Anyway, I’ll repeat what I said on video because it’s such a neat thing Pratchett is doing here. Now that the game of Thud has been spelled out for me, I can see how Angua and Sally are, more or less, playing a version of it themselves. Both of them are in a situation that is requiring them to think of things in terms of the other person’s experience. It may seem simplistic—like a board game would on the surface—but the look at how the conversation unfolds in the Watch house’s shower. Their exchange is so raw and honest, and I know that’s partially because Sally is so forward. She has to be, though, because she sense that a bunch of uncomfortable things left unsaid are going to sour things between them. Like, she straight-up states that she knows that Angua thinks she is trying to impress Carrot, and it leads to this incredible exchange:
“Stay out of people’s hearts,” she growled.
“I can’t. You can’t switch off your nose, can you? Can you?”
The moment of the wolf had passed. Angua relaxed a little. His heart beat faster, did it?
“No,” she said. “I can’t.”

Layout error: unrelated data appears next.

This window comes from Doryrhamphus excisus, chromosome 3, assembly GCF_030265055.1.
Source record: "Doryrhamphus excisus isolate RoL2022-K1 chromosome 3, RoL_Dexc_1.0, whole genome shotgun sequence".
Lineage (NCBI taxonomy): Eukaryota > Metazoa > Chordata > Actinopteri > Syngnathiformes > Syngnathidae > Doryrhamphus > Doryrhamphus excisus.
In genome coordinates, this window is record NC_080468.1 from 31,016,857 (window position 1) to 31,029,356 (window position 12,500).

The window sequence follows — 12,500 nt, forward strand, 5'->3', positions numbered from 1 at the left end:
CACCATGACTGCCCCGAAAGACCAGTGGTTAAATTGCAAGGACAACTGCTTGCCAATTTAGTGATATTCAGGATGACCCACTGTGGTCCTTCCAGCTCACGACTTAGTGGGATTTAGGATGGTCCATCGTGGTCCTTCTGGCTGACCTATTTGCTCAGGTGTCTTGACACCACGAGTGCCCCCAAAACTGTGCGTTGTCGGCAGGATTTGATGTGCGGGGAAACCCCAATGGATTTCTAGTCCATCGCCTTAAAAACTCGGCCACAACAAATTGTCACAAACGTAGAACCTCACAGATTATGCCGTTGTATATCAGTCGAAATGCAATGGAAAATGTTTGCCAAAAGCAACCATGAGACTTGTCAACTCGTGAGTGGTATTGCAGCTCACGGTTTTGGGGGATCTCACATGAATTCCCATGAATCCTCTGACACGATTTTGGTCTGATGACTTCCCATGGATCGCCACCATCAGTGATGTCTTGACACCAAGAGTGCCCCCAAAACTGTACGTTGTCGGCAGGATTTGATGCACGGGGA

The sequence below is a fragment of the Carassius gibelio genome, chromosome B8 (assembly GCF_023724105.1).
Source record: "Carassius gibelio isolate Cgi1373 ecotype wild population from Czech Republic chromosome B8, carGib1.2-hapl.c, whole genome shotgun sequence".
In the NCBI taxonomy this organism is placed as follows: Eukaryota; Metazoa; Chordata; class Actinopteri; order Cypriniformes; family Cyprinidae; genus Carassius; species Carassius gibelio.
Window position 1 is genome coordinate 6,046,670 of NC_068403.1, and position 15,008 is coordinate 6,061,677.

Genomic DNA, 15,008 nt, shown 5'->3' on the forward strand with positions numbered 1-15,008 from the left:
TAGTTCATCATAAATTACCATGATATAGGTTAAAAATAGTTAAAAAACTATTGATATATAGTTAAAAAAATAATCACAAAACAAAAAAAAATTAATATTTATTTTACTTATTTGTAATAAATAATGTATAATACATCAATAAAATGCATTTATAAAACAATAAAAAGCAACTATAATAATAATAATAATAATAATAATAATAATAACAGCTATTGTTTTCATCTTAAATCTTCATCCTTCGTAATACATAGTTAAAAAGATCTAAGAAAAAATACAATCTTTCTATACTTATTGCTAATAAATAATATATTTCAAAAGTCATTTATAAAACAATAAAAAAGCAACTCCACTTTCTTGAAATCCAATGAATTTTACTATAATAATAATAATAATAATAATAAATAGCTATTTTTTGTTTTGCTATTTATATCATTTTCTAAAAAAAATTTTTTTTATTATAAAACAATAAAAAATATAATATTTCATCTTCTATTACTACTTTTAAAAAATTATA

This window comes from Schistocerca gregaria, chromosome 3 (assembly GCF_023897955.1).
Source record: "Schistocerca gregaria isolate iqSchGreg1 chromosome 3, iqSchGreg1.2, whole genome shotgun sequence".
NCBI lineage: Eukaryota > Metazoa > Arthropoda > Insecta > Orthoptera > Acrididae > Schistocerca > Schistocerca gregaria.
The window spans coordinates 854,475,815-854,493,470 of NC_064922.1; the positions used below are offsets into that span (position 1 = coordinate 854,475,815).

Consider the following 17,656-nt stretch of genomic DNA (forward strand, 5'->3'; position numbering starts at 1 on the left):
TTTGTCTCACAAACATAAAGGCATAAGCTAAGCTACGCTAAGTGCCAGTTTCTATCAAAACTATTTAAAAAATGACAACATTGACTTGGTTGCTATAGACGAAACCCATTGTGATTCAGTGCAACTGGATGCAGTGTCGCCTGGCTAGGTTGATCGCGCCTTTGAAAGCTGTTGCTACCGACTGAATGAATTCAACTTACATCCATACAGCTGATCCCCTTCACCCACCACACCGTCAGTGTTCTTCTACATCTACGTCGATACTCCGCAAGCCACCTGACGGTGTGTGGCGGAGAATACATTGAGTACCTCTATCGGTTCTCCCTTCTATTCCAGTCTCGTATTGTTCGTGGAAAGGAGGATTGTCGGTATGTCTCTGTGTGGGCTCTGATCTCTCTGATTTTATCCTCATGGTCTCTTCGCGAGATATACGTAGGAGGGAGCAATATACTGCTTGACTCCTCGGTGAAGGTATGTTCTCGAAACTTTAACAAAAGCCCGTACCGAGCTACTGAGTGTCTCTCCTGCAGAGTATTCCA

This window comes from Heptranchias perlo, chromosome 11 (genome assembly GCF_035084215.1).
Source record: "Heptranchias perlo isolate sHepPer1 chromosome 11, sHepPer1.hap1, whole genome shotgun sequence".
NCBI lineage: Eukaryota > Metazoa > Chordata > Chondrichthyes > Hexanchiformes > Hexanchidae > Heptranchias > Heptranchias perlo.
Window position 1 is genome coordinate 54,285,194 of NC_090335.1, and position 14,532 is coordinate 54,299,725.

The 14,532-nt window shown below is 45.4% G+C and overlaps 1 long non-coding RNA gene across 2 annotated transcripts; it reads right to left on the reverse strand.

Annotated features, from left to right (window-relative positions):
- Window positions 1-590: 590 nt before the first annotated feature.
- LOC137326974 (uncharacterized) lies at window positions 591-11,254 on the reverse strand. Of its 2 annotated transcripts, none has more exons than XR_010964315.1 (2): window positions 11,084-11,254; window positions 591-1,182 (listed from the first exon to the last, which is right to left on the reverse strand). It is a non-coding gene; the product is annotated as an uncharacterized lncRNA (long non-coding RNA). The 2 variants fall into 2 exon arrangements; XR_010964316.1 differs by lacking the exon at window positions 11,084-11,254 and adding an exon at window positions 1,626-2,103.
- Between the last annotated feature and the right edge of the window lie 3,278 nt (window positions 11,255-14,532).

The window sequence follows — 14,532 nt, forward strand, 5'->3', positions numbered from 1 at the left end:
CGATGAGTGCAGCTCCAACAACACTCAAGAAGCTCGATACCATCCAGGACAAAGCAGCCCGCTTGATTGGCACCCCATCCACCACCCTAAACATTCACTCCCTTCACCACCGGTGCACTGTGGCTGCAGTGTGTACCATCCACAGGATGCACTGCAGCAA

And in this instance, even if Angua is fighting it the whole time, Angua has the tiniest epiphany about Sally. Pratchett makes it clear that these two don’t share specific experiences, and this conversation gives us some examples. But there is a larger, more general experience that they do share, and there’s something to appreciate about that. I feel like Sally is more willing to bridge the gaps between them at this point—the invitation to go drink is a sign of that—but I think Angua is coming around, too.
Well, this was a pleasant turn of events! Foreshadowed by Vimes’s frustration with his seemingly endless workload, as well as the Gooseberry subplot, Pessimal has found his way into the Watch: as Vimes’s adjutant. Here’s a man who has an intense attention to detail, who does care about the rules, and who can assist Vimes in a very efficient manner. IT’S PERFECT, ISN’T IT.
A Whirlwind of Wrath